Westminster takes waste solution to the streets

The central London authority is unique in the challenges it faces managing its waste and recycling. Nick Warburton reports

Street units encourage residents to recycle

Street units encourage residents to recycle


As any waste and recycling manager will be only too aware, a one size-fits-all-approach to kerbside collections is simply not practicable.

Councils need to design services to reflect their own local circumstances and meet the needs of both residents and businesses.

Thanks to the concerted efforts of dedicated officers, the past decade has seen a massive surge in recycling rates in many local authorities.

What's more, an increasing number of councils have also started to look at how they can improve recycle-on-the-go solutions and bring sites to push recycling rates even higher.

As a major focal point in the UK capital and an international city that entertains millions 24/7, Westminster City Council arguably stands alone among local authorities in terms of the diverse range of issues that it grapples with.

Managing the huge tonnages of waste and recycling generated by local residents and businesses, not to mention over 1 million daily visitors, is a gargantuan challenge, and one that is complicated further when the boundary between the household/business and public spaces becomes blurred.

No other council, for instance, has got such a high proportion of its waste that is comprised of street litter. Just the sheer volume of free newspapers that are brought into and circulated within the borough by commuters and residents every day requires meticulous management.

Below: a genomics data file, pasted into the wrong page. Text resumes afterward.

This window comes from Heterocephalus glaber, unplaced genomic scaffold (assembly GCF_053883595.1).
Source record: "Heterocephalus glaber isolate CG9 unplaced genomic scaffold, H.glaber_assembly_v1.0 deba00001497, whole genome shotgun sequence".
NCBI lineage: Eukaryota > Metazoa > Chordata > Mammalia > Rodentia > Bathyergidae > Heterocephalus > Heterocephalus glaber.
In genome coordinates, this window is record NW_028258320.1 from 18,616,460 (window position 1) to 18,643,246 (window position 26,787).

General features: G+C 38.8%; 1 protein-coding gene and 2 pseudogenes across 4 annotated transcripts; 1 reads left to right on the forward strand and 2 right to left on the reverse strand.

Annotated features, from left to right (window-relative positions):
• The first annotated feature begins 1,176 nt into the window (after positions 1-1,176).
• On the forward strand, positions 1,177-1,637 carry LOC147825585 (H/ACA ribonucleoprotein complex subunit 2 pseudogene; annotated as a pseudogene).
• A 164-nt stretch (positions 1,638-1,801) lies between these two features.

"That's why we have so many on-the-go bins and the free newspaper bins to capture it because it's such a large stream," says Westminster's waste & recycling manager Phil Robson.

Not only does Westminster have to contend with the huge footfall of daily commuters and tourists and the challenges that they present but it also plays host to major events - everything from the London Marathon to New Year celebrations and from Royal events to demonstrations, all of which place significant demands on street cleansing services.

On top of this, Westminster also has to grapple with the unique challenges presented by local residents and businesses.

In particularly busy areas such as the West End where there is a high density mix of commercial and residential streets, Westminster needs to provide over 20 kerbside collections a week to manage the volume of waste and recycling generated.

With a population churn of a third each year, many of whom are wealthy, temporary residents, services have to reflect these unique circumstances.

"One of the challenges is that we door-knock people and you don't do it face-to-face," explains Robson.

"You do it to an intercom. Then you are communicating with a gatekeeper - a porter, a managing agent, a concierge, a cleaner who doesn't necessarily speak English. You are not communicating with the producer of the waste."

Of the 121, 000 households in the borough, nearly 90% are comprised of flats while of the remaining properties very few have a front garden or any means of storage.

To further compound matters, only 37% of residents have access to a car, which means visiting a household waste and recycling centre isn't a viable option.